The secret to speed largely comes down to whether or not there are any air bubbles in the syringe, and also how fast the alcohol swab packet tears — sometimes it’s a nice, clean break, but other times it’s like wrestling with a stubborn packet of cereal. Of course, my hubby has warned me many times, “THIS IS NOT A RACE”, and I obviously don’t want to sacrifice my health or risk getting the dosage wrong. But honestly, we need to inject some fun into these infertility routines (see what I did there? inject? Eh? Eh?)! Maybe I should add a fun soundtrack, too, like Flight of the Bumble Bee!

What do you guys do to make injection time inneresting?


3-day or 5-day transfer?

Note that the image is nicked from Million Dollar Baby, which is appropriate because our future baby is costing exactly that.

In our IVF orientation, the embryologist stressed that Day 5 transfers (when the embryo has reached the ‘blastocyst’ stage) are where it’s at. They have higher rates of success — so much higher, in fact, that any clinic doing Day 3 transfers probably doesn’t even know what IVF stands for they’re so dumb. But then I hear from other friends going through treatment that their REs and fertility docs are insisting Day 3 transfers are better, that Day 5 transfers are what embryologists in the Stone Age were doing (and yes, I’ve totally researched this — there were embryologists in the Stone Age).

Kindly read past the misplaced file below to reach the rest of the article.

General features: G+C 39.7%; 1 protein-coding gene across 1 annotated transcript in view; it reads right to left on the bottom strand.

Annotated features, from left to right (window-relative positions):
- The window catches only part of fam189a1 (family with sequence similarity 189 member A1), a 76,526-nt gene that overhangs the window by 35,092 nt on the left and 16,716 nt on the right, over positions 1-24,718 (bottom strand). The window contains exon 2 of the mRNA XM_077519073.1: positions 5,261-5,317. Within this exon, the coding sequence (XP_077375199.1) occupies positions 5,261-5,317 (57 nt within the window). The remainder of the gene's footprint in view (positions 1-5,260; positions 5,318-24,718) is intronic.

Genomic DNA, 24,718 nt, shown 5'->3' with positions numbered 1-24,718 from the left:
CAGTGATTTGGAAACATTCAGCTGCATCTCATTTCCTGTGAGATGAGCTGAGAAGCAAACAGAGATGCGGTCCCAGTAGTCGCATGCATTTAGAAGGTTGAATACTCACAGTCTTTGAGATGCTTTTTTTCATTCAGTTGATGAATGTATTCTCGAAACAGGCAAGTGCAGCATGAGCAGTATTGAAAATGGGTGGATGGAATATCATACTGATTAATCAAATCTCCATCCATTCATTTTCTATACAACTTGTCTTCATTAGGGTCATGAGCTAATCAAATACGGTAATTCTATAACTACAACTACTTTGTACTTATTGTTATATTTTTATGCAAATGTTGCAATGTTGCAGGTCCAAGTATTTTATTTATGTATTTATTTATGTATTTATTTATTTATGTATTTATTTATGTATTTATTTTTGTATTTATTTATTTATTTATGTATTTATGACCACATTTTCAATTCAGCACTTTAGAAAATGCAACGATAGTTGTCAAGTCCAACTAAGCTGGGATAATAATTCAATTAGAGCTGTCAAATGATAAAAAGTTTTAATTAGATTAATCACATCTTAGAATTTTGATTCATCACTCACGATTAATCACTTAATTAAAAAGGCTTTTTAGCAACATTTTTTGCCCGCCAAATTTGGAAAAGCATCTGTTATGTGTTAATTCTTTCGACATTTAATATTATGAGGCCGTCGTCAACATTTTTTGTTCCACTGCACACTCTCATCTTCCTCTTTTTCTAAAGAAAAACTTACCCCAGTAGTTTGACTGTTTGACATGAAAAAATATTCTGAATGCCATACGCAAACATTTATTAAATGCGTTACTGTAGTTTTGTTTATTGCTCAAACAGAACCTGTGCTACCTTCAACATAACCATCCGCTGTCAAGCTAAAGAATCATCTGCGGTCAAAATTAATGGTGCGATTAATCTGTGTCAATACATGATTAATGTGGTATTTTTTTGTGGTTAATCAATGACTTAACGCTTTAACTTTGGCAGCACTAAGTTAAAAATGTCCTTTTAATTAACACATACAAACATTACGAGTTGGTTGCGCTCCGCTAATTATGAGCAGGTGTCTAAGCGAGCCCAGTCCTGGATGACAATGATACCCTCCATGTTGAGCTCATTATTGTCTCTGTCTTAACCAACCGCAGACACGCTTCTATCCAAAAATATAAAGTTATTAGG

Anyway, I decided to turn to Dr. You-Probably-Have-AIDS-or-Cancer, otherwise known as Dr. Google, and found this page explaining the difference: Basically, it seems that 5-day transfers have better success rates because they’ve progressed further and therefore the embryologist can get a more well-rounded view of whether the cells are dividing on schedule and fragmenting as little as possible. The advantage of a Day 3 transfer, on the other hand, is that the cell may have a better chance of implanting, especially if it’s growing at a slower pace. Also, Day 3 embryos may fare better in the freezer than their Day 5 counterparts, however this could all depend on the freezing technique used at your clinic.